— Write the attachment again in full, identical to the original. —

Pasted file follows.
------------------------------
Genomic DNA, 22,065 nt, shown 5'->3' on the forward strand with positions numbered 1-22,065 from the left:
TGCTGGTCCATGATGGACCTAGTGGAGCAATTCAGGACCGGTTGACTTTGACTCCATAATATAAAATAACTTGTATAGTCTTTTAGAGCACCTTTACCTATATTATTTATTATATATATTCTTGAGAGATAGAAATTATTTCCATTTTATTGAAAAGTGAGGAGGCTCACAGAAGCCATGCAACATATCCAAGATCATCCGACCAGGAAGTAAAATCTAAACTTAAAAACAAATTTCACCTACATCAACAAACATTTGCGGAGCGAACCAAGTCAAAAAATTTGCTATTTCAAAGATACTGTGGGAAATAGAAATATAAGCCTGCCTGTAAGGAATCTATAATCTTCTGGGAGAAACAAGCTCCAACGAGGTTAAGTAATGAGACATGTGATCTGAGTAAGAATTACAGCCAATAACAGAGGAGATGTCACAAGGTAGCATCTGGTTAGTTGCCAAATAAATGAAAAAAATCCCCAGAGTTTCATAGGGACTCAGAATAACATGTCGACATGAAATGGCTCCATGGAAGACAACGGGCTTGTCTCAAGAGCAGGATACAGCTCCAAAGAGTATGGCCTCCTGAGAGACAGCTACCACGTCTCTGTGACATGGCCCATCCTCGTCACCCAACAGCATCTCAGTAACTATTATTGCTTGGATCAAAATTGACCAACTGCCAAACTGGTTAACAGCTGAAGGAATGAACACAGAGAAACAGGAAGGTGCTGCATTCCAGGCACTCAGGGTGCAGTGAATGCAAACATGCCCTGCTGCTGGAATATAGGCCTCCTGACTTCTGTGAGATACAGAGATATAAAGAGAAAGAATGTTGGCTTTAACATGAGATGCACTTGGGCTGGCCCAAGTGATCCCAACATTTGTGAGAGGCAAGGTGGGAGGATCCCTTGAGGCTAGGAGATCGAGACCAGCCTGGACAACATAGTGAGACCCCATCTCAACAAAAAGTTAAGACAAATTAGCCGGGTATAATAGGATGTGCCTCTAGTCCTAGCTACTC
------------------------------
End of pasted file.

Genomic DNA, 22,065 nt, shown 5'->3' on the forward strand with positions numbered 1-22,065 from the left:
TGCTGGTCCATGATGGACCTAGTGGAGCAATTCAGGACCGGTTGACTTTGACTCCATAATATAAAATAACTTGTATAGTCTTTTAGAGCACCTTTACCTATATTATTTATTATATATATTCTTGAGAGATAGAAATTATTTCCATTTTATTGAAAAGTGAGGAGGCTCACAGAAGCCATGCAACATATCCAAGATCATCCGACCAGGAAGTAAAATCTAAACTTAAAAACAAATTTCACCTACATCAACAAACATTTGCGGAGCGAACCAAGTCAAAAAATTTGCTATTTCAAAGATACTGTGGGAAATAGAAATATAAGCCTGCCTGTAAGGAATCTATAATCTTCTGGGAGAAACAAGCTCCAACGAGGTTAAGTAATGAGACATGTGATCTGAGTAAGAATTACAGCCAATAACAGAGGAGATGTCACAAGGTAGCATCTGGTTAGTTGCCAAATAAATGAAAAAAATCCCCAGAGTTTCATAGGGACTCAGAATAACATGTCGACATGAAATGGCTCCATGGAAGACAACGGGCTTGTCTCAAGAGCAGGATACAGCTCCAAAGAGTATGGCCTCCTGAGAGACAGCTACCACGTCTCTGTGACATGGCCCATCCTCGTCACCCAACAGCATCTCAGTAACTATTATTGCTTGGATCAAAATTGACCAACTGCCAAACTGGTTAACAGCTGAAGGAATGAACACAGAGAAACAGGAAGGTGCTGCATTCCAGGCACTCAGGGTGCAGTGAATGCAAACATGCCCTGCTGCTGGAATATAGGCCTCCTGACTTCTGTGAGATACAGAGATATAAAGAGAAAGAATGTTGGCTTTAACATGAGATGCACTTGGGCTGGCCCAAGTGATCCCAACATTTGTGAGAGGCAAGGTGGGAGGATCCCTTGAGGCTAGGAGATCGAGACCAGCCTGGACAACATAGTGAGACCCCATCTCAACAAAAAGTTAAGACAAATTAGCCGGGTATAATAGGATGTGCCTCTAGTCCTAGCTACTC